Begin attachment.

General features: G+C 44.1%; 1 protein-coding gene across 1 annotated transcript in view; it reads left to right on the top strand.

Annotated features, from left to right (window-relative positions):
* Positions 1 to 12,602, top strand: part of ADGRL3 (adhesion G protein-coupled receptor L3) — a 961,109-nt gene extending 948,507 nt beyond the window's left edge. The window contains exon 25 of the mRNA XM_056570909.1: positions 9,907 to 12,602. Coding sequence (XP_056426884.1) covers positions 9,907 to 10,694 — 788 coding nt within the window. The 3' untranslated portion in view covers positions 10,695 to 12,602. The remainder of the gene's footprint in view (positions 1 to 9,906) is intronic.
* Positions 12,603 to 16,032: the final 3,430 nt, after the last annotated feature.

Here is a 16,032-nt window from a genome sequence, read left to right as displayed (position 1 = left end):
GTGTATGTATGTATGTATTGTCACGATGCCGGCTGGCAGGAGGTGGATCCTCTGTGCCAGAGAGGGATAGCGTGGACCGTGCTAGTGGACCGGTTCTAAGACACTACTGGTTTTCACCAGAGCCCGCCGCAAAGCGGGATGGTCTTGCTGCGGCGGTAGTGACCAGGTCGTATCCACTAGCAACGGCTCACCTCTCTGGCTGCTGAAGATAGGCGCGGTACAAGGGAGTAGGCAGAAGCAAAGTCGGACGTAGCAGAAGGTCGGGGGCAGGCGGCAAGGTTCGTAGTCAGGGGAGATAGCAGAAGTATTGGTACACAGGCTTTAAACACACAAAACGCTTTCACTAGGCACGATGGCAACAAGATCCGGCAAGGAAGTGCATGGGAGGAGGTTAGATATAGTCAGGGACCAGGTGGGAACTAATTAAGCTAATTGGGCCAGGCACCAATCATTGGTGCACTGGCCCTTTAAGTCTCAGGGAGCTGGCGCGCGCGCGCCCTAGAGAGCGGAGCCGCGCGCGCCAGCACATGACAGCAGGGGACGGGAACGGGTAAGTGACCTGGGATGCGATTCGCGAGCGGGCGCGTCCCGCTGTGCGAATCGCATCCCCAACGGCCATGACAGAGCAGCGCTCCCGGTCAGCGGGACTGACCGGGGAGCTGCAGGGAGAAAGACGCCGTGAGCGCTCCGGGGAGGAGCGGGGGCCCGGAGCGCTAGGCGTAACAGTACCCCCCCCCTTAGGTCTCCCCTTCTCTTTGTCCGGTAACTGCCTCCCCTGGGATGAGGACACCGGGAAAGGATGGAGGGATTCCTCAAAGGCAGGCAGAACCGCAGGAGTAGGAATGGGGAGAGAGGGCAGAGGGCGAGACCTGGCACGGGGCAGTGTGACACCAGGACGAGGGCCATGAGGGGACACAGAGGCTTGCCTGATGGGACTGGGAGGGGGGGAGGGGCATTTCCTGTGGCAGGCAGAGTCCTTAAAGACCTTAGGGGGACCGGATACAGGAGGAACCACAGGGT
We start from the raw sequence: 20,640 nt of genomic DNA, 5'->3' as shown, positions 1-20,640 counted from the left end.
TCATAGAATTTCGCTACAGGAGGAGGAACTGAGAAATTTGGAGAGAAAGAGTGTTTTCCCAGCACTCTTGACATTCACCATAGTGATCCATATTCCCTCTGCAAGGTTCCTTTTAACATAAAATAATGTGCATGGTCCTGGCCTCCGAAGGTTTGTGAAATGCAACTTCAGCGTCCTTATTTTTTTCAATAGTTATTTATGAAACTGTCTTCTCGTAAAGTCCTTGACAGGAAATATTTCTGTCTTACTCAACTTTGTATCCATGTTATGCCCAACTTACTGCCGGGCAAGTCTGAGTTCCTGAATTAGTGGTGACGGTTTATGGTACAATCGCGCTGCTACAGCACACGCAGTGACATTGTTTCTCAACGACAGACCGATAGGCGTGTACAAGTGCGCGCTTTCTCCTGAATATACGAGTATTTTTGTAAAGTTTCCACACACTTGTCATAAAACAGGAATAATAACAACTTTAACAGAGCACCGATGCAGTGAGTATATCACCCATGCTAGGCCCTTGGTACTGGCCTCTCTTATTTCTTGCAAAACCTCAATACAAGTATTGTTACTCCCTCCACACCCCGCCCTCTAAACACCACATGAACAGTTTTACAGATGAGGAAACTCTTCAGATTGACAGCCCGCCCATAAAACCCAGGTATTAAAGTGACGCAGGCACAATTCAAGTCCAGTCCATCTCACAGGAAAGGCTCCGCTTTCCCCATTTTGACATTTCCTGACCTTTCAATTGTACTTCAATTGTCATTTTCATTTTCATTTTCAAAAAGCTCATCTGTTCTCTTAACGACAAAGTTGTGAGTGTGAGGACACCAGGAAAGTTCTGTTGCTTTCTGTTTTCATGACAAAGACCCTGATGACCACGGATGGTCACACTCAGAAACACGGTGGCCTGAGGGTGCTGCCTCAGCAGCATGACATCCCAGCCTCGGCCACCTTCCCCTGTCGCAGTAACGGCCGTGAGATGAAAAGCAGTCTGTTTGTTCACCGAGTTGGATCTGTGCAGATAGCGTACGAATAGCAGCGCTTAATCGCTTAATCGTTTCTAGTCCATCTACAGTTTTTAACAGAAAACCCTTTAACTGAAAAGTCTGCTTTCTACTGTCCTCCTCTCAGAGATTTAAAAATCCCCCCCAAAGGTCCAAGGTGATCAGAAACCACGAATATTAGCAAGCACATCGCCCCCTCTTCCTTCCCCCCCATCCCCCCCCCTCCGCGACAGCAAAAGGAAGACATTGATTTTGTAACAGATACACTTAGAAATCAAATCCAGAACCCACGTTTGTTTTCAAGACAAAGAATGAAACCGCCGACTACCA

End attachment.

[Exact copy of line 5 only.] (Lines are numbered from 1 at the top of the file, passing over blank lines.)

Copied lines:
Here is a 16,032-nt window from a genome sequence, read left to right as displayed (position 1 = left end):